2022 has come to an end, the 10 year long bull market has come to a close, and the ominous word “layoffs” is reverberating in the heads of employers and employees across industries. Mass layoffs have come to several sectors of the American economy as employers scramble to rebalance their costs due to losses in revenue. In October alone, Meta slashed its workforce by 13 percent (11,000 employees) and Twitter fired half its staff. The question becomes: should law firms take a page out of big tech’s playbook and rapidly downsize their staff? Our answer is a resounding “No!”—fire-drill mass layoffs leave firms both unsustainable and stunted when it comes to potential growth. The modern American law firm can trim the fat without sacrificing talent by pulling a variety of other levers—smart business practices that will drive significant efficiency cost savings, shorten and make more predictable several parts of the revenue cycle. One of these levers is optimizing their collections processes. By eliminating collections inefficiencies, organizations can better survive the bear market—positioning themselves for new growth when the economy once again turns bullish.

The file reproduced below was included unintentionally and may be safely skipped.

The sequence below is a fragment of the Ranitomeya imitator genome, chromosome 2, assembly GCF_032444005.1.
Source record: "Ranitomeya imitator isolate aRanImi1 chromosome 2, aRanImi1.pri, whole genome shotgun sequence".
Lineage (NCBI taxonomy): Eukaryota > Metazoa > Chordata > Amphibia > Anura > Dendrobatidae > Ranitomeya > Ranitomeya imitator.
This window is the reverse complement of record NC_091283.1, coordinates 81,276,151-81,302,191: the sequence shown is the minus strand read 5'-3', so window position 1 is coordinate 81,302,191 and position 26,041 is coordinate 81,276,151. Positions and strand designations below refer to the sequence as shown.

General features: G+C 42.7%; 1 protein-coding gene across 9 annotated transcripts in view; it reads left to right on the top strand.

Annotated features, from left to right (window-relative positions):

The current anxiety stifling the air at law firms isn’t just the result of slight present losses in revenue, it’s from the threat of significant losses to come. While unprofitability plagued large swaths of the pandemic era market, counterintuitively, law firms were spared. After enjoying 13 percent growth in revenue in 2020, law firms grew again by 14.8 percent in 2021. Profit per equity partner rose 19.4 percent last year as well. However, many worry that this sudden rise in demand isn’t sustainable. Those in the legal profession see the tech sector’s plight as a foreboding omen—an exuberant rise can produce an equally devastating crash.